Bill on gambling limits heads to governor’s desk

A fight against betting limits imposed by the state on a local card room has landed on the governor’s desk after the California Assembly overwhelmingly approved a bill that would allow city officials to remove betting limits at cardrooms.

The Assembly on Monday passed the bill by state Sen. Dean Florez, D-Shafter, that would remove wagering limits from a definition of expanded gambling by a 53-12 vote, with 15 members abstaining.

According to a legislative analysis from the Assembly Government Organization, the bill would allow the City Council or Board of Supervisors to determine the wagering limit in its jurisdiction. Under the current moratorium established in 1996, a city or county is prevented from increasing a wagering limit.

The bill’s success is good news for Colma and its Lucky Chances card room. In 2005, the state’s Division of Gambling Control said Lucky Chances, which had operated with unlimited betting since its opening in 1998, had to revert to a $200 limit established by voters in 1996 or violate the statewide moratorium on any expansion in gambling through 2010.

Colma receives roughly one-third of its $12 million budget from Lucky Chances revenue, which has suffered since the wagering limit was enforced. The city and the card room are fighting the state decision and city voters in April overwhelmingly authorized the council to raise the betting limits, despite state laws prohibiting such a move at present.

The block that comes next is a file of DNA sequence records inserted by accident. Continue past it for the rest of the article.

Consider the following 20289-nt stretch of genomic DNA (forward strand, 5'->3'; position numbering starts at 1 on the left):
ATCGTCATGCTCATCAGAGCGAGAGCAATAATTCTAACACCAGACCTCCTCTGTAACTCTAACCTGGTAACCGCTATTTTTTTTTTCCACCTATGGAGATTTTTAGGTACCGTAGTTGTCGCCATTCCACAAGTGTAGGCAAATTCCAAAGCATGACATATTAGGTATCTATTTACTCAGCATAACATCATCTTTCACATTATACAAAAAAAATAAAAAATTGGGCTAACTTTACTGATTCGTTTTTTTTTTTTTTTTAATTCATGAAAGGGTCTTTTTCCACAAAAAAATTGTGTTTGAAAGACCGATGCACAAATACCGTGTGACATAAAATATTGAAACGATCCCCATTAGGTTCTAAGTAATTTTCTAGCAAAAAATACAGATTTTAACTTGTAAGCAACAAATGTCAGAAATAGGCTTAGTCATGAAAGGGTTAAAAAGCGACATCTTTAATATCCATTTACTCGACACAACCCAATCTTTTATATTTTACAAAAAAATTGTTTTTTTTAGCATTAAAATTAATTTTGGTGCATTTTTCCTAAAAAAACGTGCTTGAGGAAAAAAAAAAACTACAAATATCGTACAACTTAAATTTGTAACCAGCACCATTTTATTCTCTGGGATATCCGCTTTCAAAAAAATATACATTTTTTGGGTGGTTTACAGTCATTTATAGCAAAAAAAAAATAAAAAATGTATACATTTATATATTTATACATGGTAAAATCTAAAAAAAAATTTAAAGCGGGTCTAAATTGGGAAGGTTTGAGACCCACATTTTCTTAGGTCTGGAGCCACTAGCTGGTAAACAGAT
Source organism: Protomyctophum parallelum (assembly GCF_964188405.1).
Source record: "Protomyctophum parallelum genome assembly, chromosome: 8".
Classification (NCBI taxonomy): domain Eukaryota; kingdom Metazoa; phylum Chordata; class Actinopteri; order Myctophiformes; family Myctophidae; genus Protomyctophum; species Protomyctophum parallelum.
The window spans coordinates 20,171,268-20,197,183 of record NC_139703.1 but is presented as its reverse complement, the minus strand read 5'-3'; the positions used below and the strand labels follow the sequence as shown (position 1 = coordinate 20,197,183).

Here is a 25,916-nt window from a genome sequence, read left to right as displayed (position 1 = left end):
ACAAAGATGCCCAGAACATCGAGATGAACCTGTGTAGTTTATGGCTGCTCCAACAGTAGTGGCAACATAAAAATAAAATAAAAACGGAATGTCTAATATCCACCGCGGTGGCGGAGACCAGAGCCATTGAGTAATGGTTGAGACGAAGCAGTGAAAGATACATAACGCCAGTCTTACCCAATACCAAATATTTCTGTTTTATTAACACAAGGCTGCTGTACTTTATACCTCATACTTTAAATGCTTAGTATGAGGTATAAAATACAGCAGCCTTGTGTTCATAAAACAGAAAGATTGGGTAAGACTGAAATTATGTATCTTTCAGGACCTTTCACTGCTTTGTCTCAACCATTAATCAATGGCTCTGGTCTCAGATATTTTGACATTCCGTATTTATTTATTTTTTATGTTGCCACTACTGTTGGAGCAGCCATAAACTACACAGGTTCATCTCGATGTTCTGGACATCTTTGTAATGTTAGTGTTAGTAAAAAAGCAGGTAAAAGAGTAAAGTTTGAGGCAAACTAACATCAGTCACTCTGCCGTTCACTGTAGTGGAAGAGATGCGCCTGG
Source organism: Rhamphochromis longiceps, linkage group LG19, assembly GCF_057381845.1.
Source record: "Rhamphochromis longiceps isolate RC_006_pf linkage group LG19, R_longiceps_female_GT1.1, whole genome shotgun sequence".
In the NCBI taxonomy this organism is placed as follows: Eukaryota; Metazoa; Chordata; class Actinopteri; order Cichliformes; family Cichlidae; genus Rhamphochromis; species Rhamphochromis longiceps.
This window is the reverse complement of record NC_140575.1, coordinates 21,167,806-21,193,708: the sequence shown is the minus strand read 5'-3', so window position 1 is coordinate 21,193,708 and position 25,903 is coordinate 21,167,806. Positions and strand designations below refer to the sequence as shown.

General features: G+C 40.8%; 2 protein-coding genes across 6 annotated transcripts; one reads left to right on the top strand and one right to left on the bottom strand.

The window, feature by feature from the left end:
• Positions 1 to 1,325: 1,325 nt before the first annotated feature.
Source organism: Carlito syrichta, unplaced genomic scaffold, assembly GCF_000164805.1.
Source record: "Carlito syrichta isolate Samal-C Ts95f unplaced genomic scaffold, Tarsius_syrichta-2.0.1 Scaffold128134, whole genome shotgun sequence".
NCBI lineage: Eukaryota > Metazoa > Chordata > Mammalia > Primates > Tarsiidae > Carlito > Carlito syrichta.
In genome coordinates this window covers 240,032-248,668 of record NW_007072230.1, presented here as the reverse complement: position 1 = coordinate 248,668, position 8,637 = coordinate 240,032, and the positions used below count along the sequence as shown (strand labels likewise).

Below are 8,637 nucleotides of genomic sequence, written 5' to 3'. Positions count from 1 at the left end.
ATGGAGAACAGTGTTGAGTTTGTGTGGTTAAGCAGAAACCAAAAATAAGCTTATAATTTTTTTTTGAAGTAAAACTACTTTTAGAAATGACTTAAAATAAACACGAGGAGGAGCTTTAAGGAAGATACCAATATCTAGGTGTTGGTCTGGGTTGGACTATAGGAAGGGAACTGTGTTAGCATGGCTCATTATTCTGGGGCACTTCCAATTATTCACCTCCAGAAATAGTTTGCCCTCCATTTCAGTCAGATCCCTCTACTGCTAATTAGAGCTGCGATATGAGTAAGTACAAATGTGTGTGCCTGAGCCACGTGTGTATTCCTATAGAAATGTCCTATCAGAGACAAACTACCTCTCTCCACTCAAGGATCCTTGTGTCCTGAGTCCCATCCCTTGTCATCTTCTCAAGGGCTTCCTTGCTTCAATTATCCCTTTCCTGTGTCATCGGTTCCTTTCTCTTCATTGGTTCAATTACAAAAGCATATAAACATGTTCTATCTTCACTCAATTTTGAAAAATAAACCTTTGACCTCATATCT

Officials at Artichoke Joe’s, Lucky Chances’ closest competitor, played a part in the current fight by bringing the lack of betting limits at the Colma facility to the attention of state regulators.

The Governor’s Office said it currently had no position on the bill that has taken the fight between the two gambling sites statewide, but Florez said he would “shocked” if the governor vetoed the bill.

Opponents to the Florez bill say it takes away the power of the people to vote on wagering limits in their town established by the Gambling Registration Act in 1984.

“This bill takes that safeguard out and allows a city council to enact a limit or remove a limit,” said Rev. James Butler, the executive director of the California Coalition Against Gambling Expansion. “It’s much easier to impact a city council with promises than it is an entire population.”

The California Attorney General’s Office backs the bill, said spokesman Tom Dresslar, because right now “there’s a hodgepodge of schemes at local levels.”

Speaker Pro Tem and state Senate candidate and Assemblyman Leland Yee, D-San Francisco/Daly City, Assemblymen Gene Mullin, D-South San Francisco, and Ira Ruskin, D-Redwood City, were present on the floor but abstained from voting on the Florez bill.

dsmith@examiner.com

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